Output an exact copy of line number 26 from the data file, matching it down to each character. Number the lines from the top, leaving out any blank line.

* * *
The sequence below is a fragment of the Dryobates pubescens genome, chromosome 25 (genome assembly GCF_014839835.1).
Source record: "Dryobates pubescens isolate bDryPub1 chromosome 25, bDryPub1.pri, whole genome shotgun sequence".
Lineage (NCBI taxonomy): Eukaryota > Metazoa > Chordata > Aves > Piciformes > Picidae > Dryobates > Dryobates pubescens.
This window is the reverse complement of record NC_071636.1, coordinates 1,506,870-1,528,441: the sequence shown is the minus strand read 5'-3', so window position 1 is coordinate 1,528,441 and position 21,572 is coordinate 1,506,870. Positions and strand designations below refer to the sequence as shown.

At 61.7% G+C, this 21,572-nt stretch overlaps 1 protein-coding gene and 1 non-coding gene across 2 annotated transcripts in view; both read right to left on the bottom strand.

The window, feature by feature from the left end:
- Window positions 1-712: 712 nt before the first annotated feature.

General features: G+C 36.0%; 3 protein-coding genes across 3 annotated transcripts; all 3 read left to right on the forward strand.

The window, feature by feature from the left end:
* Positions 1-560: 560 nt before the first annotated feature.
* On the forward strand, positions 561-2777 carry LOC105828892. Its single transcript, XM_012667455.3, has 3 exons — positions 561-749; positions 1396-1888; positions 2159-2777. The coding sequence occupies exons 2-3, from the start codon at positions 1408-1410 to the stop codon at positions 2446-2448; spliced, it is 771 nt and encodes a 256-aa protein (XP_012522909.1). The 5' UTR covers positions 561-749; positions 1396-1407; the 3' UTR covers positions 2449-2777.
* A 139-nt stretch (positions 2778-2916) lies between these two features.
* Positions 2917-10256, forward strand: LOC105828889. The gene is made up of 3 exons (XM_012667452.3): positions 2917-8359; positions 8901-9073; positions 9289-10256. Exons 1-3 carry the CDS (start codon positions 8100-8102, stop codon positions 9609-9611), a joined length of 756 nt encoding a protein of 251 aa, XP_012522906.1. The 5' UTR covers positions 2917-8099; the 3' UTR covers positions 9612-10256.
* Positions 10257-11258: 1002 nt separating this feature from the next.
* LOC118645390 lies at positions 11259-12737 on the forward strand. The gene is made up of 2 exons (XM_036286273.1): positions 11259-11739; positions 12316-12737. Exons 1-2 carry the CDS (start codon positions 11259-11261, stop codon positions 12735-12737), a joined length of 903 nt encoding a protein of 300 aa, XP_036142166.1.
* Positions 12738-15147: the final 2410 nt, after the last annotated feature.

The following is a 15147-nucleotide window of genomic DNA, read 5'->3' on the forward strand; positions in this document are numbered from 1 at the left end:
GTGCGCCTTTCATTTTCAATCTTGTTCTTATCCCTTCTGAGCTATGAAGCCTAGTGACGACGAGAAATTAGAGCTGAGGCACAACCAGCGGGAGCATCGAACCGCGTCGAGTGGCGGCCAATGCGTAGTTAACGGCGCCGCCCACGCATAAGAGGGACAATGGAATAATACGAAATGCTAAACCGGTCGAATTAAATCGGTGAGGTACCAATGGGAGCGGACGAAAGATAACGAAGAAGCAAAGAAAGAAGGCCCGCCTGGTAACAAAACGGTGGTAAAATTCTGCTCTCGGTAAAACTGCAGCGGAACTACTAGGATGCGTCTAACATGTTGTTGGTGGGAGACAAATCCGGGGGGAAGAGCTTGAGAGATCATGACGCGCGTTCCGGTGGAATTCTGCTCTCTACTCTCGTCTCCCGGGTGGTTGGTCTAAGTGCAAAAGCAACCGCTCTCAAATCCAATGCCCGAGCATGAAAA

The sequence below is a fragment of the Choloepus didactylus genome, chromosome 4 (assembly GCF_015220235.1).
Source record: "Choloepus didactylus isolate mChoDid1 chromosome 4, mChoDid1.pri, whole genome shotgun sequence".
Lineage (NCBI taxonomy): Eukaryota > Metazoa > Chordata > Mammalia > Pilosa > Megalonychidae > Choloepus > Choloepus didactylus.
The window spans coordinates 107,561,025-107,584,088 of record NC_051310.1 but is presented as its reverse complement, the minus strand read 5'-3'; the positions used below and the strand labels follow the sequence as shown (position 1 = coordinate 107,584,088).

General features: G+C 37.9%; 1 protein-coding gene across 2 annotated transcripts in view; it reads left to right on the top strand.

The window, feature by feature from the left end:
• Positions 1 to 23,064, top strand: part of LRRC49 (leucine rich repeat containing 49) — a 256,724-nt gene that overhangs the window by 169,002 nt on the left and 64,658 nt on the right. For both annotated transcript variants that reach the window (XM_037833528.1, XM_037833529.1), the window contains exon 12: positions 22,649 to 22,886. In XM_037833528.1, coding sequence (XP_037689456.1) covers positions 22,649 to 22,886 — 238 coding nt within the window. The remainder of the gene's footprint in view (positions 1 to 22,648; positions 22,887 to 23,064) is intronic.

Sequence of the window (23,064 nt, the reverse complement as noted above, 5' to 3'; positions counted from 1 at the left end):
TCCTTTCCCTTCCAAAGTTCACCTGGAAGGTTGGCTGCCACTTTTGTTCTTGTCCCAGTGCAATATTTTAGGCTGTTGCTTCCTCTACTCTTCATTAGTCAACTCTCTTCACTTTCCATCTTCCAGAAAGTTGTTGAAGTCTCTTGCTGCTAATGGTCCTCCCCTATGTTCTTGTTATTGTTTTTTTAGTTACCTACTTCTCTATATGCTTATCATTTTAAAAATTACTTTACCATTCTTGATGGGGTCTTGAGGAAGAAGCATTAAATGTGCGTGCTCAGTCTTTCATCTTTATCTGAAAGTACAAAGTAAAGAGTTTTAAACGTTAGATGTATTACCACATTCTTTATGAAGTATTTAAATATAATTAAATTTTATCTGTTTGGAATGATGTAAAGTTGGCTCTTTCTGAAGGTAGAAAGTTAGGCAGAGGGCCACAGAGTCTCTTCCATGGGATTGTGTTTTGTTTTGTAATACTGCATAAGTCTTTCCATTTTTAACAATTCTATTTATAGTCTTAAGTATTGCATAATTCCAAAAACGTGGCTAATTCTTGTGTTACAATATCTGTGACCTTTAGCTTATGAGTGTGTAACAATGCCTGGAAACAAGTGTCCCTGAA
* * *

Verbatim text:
Sequence of the window (23,064 nt, the reverse complement as noted above, 5' to 3'; positions counted from 1 at the left end):